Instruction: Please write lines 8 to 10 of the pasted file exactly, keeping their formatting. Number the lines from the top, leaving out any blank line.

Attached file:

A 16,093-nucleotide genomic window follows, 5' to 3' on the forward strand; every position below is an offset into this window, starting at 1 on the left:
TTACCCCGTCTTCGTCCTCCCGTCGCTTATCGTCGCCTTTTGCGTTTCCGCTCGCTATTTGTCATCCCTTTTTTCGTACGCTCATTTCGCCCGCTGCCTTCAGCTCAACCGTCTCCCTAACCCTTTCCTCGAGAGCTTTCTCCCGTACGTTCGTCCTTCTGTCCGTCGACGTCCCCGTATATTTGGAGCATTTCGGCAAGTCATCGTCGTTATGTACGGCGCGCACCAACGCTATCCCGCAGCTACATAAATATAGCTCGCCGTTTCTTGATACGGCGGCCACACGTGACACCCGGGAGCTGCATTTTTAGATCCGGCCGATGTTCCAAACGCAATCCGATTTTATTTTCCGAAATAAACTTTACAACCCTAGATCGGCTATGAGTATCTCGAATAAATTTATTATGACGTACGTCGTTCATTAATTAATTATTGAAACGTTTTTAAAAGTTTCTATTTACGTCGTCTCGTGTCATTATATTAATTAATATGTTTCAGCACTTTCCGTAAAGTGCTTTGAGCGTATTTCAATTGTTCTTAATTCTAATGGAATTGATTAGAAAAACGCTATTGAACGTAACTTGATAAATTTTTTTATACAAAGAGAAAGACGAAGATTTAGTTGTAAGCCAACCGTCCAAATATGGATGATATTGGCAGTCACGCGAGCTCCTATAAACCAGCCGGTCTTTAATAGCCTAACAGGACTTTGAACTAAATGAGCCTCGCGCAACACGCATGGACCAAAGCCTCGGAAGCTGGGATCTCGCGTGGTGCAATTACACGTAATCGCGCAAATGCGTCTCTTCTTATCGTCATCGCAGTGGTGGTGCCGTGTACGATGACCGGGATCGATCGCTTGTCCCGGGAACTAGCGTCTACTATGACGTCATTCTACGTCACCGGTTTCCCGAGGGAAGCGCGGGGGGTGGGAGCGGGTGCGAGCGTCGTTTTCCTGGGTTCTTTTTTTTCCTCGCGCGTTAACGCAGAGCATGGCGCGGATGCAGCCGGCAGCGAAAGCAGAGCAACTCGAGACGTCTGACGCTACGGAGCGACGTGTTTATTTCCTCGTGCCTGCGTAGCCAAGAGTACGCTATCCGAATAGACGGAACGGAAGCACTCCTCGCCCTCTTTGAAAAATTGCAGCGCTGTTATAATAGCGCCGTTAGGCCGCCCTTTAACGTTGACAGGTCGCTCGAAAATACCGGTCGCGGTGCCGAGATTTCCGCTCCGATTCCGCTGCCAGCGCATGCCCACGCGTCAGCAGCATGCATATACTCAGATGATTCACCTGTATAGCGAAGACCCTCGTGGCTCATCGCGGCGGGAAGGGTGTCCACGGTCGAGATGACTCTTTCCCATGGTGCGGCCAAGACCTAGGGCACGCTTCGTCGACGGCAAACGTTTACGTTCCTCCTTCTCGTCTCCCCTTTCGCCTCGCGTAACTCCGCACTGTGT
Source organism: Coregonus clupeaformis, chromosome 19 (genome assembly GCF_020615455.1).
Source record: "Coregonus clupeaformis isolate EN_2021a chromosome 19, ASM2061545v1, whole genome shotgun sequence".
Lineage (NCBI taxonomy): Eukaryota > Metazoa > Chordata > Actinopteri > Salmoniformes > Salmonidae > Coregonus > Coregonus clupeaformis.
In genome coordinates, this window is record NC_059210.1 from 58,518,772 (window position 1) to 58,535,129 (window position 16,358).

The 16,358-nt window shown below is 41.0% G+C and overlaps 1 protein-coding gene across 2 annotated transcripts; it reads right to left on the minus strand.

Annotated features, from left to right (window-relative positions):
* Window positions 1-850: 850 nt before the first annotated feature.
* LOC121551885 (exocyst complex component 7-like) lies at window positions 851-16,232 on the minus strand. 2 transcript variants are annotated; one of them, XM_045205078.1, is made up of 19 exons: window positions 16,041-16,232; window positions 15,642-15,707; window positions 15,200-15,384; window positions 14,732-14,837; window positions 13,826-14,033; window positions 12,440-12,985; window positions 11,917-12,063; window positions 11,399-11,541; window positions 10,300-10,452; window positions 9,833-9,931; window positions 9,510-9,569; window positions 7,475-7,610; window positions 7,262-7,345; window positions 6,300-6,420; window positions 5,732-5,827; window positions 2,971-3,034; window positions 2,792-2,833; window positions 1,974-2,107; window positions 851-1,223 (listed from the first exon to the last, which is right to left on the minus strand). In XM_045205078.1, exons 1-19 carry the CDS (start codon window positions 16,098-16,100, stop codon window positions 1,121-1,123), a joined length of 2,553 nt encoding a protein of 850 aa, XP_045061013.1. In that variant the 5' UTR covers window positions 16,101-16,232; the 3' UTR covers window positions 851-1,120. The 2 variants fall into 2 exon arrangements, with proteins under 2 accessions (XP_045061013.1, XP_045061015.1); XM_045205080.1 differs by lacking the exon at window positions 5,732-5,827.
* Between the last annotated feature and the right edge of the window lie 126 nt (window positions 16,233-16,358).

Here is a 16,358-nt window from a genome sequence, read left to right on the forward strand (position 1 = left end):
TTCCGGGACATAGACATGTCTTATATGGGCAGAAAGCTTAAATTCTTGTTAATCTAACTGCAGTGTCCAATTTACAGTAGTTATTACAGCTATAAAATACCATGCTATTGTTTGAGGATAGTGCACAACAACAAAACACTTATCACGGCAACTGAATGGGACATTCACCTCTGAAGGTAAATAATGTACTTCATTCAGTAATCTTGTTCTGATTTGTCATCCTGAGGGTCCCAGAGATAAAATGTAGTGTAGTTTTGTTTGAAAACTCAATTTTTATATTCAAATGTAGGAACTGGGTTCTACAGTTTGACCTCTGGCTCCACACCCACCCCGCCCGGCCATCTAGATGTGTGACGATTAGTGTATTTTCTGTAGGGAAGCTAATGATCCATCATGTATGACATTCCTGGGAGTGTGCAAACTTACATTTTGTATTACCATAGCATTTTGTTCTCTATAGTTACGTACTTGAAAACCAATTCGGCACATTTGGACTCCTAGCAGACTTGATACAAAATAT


Annotated features, from left to right (window-relative positions):
* Window positions 1-850: 850 nt before the first annotated feature.
* LOC121551885 (exocyst complex component 7-like) lies at window positions 851-16,232 on the minus strand. 2 transcript variants are annotated; one of them, XM_045205078.1, is made up of 19 exons: window positions 16,041-16,232; window positions 15,642-15,707; window positions 15,200-15,384; window positions 14,732-14,837; window positions 13,826-14,033; window positions 12,440-12,985; window positions 11,917-12,063; window positions 11,399-11,541; window positions 10,300-10,452; window positions 9,833-9,931; window positions 9,510-9,569; window positions 7,475-7,610; window positions 7,262-7,345; window positions 6,300-6,420; window positions 5,732-5,827; window positions 2,971-3,034; window positions 2,792-2,833; window positions 1,974-2,107; window positions 851-1,223 (listed from the first exon to the last, which is right to left on the minus strand). In XM_045205078.1, exons 1-19 carry the CDS (start codon window positions 16,098-16,100, stop codon window positions 1,121-1,123), a joined length of 2,553 nt encoding a protein of 850 aa, XP_045061013.1. In that variant the 5' UTR covers window positions 16,101-16,232; the 3' UTR covers window positions 851-1,120. The 2 variants fall into 2 exon arrangements, with proteins under 2 accessions (XP_045061013.1, XP_045061015.1); XM_045205080.1 differs by lacking the exon at window positions 5,732-5,827.